A Load of Bull: The Saga of Listing Alberta Native Fish under the Species at Risk Act
December 1, 2019
Wild Lands Advocate article by: Joanna Skrajny, AWA Conservation Specialist
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On August 21st, two prominent native fish species in Alberta were finally listed under the Species at Risk Act (SARA): bull trout were listed as threatened with extinction and Athabasca rainbow trout were listed as endangered. Both listings underline their dire circumstances; indeed, both species potentially face extinction unless we take action.
Bull trout, Alberta’s ‘provincial fish,’ are found across Alberta’s Rockies and foothills. A member of the char family, they rely on cold, clean, complex and connected habitats in order to survive. Most of Alberta’s bull trout migrate large distances throughout their life, spawning in small tributary streams at higher elevations and then living downstream. Bull trout are often compared to grizzly bears, because they are also top predators in their aquatic habitats and their presence indicates a healthy ecosystem.
Unfortunately, Alberta’s anglers did not always view bull trout in a favourable light. They were considered a “junk fish”, as anglers wrongly believed these predators were negatively affecting other fish species. If caught, anglers would throw them out to rot. This behaviour collapsed Alberta’s bull trout populations in major waterways such as the Bow River. Since that time, human development in bull trout habitat has continued the decline, with clearcuts, roads, and industrial activity creating hotter streams, dirtier waters. Culverts hanging out above the water have disconnected migratory routes, stranding populations. Heavy angling pressures and climate change are compounding these problems. As a result, populations have declined between 30 and 50 percent over the past 25 years.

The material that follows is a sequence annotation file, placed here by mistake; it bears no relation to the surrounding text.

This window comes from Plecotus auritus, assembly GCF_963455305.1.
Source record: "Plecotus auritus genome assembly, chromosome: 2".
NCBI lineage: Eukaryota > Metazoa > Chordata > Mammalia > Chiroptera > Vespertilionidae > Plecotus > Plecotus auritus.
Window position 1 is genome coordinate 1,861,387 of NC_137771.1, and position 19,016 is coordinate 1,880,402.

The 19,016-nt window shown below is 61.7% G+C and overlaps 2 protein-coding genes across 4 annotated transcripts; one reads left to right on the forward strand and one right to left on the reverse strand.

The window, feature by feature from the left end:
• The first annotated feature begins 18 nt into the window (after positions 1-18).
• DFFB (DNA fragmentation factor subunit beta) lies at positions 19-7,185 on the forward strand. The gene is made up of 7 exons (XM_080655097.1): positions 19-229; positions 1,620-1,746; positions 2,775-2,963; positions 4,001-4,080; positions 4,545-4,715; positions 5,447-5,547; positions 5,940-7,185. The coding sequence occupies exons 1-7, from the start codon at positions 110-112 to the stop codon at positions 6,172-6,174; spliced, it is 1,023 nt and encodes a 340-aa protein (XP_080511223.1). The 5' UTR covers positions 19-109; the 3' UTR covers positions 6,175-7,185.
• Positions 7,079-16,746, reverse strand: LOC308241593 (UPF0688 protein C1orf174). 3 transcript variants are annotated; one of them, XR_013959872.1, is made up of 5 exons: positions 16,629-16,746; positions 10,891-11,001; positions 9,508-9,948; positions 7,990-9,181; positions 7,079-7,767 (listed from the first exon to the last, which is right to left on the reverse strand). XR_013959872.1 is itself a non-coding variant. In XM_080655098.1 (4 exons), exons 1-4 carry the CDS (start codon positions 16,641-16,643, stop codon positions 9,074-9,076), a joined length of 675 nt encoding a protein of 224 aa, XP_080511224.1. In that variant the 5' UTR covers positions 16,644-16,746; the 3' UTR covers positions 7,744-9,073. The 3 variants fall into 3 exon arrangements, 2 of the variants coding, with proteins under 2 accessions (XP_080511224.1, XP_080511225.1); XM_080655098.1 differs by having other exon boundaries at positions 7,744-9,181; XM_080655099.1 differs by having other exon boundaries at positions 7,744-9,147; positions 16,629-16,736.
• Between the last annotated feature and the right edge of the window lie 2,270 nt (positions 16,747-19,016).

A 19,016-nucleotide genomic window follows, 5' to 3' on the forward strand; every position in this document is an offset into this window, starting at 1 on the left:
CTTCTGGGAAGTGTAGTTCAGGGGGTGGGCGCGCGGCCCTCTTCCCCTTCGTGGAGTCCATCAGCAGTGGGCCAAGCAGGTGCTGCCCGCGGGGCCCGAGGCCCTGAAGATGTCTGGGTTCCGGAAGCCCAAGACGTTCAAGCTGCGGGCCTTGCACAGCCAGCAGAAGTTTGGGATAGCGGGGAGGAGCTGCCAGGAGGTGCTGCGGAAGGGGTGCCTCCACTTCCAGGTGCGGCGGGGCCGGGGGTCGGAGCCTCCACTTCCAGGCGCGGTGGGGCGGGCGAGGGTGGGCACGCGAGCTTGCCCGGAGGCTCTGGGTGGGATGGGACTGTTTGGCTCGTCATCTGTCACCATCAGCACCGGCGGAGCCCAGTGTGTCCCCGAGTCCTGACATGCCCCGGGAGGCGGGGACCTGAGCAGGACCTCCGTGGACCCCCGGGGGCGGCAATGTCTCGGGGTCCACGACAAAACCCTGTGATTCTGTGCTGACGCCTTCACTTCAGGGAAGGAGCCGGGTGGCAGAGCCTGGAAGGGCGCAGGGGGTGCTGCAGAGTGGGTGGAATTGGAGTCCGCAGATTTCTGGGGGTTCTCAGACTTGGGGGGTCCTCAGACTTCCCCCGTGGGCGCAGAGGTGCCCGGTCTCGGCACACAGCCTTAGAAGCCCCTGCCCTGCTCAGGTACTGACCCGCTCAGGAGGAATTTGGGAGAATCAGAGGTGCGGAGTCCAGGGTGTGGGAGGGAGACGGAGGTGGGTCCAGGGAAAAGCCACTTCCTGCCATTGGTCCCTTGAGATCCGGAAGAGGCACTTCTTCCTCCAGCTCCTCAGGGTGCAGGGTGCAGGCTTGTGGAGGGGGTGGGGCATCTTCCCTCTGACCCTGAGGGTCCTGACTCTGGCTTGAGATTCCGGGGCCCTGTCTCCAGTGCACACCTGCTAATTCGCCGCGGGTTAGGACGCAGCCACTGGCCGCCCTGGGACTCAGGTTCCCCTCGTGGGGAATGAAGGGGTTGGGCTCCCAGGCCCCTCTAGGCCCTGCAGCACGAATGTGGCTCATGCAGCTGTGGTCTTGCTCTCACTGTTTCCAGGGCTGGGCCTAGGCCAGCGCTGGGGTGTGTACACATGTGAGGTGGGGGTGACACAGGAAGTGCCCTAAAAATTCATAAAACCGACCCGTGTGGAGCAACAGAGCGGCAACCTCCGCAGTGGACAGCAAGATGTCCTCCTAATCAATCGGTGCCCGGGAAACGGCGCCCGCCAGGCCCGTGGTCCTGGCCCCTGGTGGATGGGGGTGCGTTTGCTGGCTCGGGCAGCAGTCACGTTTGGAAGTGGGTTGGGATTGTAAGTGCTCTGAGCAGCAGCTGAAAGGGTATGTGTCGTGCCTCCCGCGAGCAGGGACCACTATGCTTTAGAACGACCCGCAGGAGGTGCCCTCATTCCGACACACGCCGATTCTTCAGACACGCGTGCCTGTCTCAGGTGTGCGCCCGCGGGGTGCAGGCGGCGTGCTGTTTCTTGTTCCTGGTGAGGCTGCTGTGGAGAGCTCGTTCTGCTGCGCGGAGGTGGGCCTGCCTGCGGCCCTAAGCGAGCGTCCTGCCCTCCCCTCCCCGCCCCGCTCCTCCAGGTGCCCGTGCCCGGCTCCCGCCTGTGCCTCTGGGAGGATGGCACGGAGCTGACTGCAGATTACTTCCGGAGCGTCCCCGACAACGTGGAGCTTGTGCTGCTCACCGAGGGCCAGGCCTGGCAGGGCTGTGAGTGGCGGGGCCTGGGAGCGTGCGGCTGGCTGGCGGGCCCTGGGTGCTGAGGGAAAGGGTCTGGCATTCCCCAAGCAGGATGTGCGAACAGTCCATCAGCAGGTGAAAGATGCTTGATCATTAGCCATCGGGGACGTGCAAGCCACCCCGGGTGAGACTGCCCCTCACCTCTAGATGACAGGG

Alberta’s Athabasca rainbow trout are found throughout the headwaters of the Athabasca River system and its major tributaries in western Alberta. Having survived the last ice age, they are the only rainbow trout species that is native to Alberta (more southerly populations were stocked decades ago). The COSEWIC (Committee on the Status of Endangered Wildlife in Canada) assessment rates the threats to the species as “severe due to habitat degradation associated with resource extraction and agricultural practices.” They also point to introduced rainbow trout and fishing as contributing threats, threats compounded by climate change. The collapse of Athabasca rainbow trout is stunning, precipitous. Their numbers have fallen by an estimated 90 percent over just the past 15 years.
However, this urgency didn’t impress the federal government. It took Ottawa far too long to list these species. COSEWIC assessed bull trout as threatened in 2012 – seven years ago. Similarly, Athabasca rainbow trout received the endangered designation from COSEWIC in 2014; they waited five years to be listed under SARA.
AWA believes these delays are against the Species at Risk Act, which states that:
The Governor in Council, within nine months after receiving an assessment of the status of a species by COSEWIC, may review that assessment and may, on the recommendation of the Minister,
(a) accept the assessment and add the species to the List;
(b) decide not to add the species to the List; or
(c) refer the matter back to COSEWIC for further information or consideration.
Why has the government chosen to interpret language such as “may review” in such a species-unfriendly way? The reasons are twofold. The first is that DFO has created an ungainly bureaucratic process that stands between COSEWIC’s designation and the legal listing. DFO takes the COSEWIC designation and then does a number of its own analyses, including a public consultation, an analysis of the potential for the species to recover, and a socio-economic impact analysis. This approach politicizes what was designed to be a scientific based assessment of species’ status in Canada. As a result, a number of species have not been listed due to the anticipated “significant socio-economic impacts” of a listing: (in)famous examples of this include endangered Atlantic cod in Newfoundland and endangered bluefin tuna. Surely the socio-economic impacts, in the medium to long term, would be greater if Atlantic cod and bluefin tuna ceased to exist. The process institutionalizes long delays, during which species continue to decline while they wait to receive protections – as is the case here for Alberta’s bull and Athabasca rainbow trout. DFO took three years to start its public consultation on bull trout listing and two years for Athabasca rainbows.